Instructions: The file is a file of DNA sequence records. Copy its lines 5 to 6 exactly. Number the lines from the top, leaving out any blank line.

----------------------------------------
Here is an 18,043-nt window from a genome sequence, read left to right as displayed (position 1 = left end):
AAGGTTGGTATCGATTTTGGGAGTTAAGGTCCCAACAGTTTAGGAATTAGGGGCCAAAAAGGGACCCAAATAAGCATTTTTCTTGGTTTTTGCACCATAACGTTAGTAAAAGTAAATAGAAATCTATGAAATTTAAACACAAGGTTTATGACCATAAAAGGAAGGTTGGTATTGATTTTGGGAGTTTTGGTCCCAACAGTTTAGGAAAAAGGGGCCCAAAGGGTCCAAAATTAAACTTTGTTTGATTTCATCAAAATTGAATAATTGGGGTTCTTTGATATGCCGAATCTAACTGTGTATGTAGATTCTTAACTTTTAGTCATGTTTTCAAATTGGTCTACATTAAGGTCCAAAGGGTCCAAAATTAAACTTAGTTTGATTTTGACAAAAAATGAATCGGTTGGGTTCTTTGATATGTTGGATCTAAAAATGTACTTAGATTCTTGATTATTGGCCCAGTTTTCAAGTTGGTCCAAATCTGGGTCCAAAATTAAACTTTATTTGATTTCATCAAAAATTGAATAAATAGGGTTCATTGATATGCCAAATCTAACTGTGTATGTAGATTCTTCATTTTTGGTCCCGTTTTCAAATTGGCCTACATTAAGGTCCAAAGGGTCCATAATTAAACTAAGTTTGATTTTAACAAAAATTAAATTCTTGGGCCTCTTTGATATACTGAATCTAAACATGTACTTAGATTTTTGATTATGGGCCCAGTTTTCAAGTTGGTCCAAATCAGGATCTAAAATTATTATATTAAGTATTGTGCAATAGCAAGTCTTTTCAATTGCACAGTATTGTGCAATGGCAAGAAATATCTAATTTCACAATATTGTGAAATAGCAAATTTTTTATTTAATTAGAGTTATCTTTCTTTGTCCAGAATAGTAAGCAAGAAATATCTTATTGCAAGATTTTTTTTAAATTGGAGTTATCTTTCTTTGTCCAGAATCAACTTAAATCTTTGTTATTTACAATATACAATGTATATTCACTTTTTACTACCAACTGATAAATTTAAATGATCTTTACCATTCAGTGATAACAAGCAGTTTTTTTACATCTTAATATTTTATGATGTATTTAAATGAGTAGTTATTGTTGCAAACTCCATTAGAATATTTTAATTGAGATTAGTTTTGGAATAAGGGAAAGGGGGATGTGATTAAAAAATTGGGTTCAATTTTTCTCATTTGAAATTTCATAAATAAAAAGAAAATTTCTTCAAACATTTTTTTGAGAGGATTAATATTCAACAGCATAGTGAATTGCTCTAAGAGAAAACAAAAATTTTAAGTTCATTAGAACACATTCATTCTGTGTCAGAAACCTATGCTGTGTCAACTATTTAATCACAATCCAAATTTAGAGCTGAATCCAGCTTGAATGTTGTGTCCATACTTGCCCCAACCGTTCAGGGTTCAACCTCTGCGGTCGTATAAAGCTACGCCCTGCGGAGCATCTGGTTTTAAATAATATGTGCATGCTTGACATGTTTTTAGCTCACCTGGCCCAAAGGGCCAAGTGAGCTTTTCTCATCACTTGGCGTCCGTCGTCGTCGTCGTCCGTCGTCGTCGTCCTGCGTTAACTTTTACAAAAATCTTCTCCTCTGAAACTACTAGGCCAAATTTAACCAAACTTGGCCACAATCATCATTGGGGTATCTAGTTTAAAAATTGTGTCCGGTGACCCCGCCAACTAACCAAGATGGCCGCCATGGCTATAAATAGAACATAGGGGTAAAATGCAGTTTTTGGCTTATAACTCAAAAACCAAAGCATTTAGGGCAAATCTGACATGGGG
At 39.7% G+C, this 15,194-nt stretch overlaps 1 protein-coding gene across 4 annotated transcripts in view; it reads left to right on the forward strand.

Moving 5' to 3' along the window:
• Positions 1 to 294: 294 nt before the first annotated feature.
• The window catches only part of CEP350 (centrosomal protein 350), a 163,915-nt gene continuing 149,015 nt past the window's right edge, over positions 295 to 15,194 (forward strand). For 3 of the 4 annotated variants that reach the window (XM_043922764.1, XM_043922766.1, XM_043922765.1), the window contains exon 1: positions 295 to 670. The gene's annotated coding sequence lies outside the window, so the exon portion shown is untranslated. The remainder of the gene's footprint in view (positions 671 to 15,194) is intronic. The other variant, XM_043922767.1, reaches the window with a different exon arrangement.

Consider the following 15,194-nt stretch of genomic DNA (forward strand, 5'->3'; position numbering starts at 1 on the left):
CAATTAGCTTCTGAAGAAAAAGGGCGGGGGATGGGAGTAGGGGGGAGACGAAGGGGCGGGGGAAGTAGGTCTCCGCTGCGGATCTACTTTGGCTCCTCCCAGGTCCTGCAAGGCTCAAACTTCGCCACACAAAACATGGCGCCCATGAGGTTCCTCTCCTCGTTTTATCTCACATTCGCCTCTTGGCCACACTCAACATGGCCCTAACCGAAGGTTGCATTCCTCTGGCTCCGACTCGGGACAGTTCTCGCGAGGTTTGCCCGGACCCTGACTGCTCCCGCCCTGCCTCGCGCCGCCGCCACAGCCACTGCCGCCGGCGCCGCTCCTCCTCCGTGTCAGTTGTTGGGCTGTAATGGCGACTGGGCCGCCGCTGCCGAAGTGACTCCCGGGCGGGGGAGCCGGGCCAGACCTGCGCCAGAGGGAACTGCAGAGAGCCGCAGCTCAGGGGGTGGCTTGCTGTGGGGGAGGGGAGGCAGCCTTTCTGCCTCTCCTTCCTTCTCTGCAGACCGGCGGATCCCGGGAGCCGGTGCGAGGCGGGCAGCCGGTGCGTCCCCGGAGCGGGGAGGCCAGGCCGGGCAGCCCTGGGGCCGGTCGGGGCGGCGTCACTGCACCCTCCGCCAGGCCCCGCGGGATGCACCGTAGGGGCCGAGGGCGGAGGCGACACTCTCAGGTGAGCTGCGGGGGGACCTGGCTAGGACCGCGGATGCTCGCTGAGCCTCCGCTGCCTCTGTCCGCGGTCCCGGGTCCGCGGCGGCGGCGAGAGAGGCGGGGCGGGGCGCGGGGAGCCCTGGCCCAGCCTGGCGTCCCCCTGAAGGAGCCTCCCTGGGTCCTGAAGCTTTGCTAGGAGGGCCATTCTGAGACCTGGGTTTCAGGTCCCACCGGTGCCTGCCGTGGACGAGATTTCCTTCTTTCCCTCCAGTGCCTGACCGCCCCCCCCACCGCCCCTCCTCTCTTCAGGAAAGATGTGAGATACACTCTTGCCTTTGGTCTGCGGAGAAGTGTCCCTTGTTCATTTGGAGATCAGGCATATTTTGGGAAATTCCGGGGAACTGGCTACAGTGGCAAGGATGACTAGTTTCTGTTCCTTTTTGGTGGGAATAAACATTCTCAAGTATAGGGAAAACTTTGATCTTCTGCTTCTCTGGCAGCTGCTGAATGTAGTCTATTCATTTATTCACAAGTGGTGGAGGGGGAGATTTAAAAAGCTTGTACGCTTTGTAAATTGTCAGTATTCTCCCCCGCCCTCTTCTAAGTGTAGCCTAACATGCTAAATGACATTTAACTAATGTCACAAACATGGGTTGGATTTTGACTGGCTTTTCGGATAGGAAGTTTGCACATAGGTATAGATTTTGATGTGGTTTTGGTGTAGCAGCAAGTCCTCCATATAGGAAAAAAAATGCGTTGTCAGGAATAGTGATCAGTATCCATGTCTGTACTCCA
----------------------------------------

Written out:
• Positions 1 to 294: 294 nt before the first annotated feature.
• The window catches only part of CEP350 (centrosomal protein 350), a 163,915-nt gene continuing 149,015 nt past the window's right edge, over positions 295 to 15,194 (forward strand). For 3 of the 4 annotated variants that reach the window (XM_043922764.1, XM_043922766.1, XM_043922765.1), the window contains exon 1: positions 295 to 670. The gene's annotated coding sequence lies outside the window, so the exon portion shown is untranslated. The remainder of the gene's footprint in view (positions 671 to 15,194) is intronic. The other variant, XM_043922767.1, reaches the window with a different exon arrangement.